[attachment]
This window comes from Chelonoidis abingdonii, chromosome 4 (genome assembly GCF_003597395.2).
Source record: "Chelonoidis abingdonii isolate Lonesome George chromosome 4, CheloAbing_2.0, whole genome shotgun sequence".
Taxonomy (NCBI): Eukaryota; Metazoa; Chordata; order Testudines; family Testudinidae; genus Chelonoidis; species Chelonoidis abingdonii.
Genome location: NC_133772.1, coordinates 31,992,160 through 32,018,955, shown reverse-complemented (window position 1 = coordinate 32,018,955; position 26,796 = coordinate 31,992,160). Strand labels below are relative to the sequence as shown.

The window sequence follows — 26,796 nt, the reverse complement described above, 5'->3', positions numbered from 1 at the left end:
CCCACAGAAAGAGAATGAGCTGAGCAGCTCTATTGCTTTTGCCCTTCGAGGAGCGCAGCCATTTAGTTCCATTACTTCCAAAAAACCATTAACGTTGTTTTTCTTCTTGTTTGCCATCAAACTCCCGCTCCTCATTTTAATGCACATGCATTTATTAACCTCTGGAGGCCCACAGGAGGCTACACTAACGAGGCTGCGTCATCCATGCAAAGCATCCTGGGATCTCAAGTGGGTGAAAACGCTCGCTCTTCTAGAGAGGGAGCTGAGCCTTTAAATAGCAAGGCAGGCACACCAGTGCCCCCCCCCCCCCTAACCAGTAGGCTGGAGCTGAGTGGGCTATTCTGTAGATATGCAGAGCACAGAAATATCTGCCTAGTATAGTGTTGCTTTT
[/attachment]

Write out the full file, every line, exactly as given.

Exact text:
This window comes from Chelonoidis abingdonii, chromosome 4 (genome assembly GCF_003597395.2).
Source record: "Chelonoidis abingdonii isolate Lonesome George chromosome 4, CheloAbing_2.0, whole genome shotgun sequence".
Taxonomy (NCBI): Eukaryota; Metazoa; Chordata; order Testudines; family Testudinidae; genus Chelonoidis; species Chelonoidis abingdonii.
Genome location: NC_133772.1, coordinates 31,992,160 through 32,018,955, shown reverse-complemented (window position 1 = coordinate 32,018,955; position 26,796 = coordinate 31,992,160). Strand labels below are relative to the sequence as shown.

The window sequence follows — 26,796 nt, the reverse complement described above, 5'->3', positions numbered from 1 at the left end:
CCCACAGAAAGAGAATGAGCTGAGCAGCTCTATTGCTTTTGCCCTTCGAGGAGCGCAGCCATTTAGTTCCATTACTTCCAAAAAACCATTAACGTTGTTTTTCTTCTTGTTTGCCATCAAACTCCCGCTCCTCATTTTAATGCACATGCATTTATTAACCTCTGGAGGCCCACAGGAGGCTACACTAACGAGGCTGCGTCATCCATGCAAAGCATCCTGGGATCTCAAGTGGGTGAAAACGCTCGCTCTTCTAGAGAGGGAGCTGAGCCTTTAAATAGCAAGGCAGGCACACCAGTGCCCCCCCCCCCCCTAACCAGTAGGCTGGAGCTGAGTGGGCTATTCTGTAGATATGCAGAGCACAGAAATATCTGCCTAGTATAGTGTTGCTTTT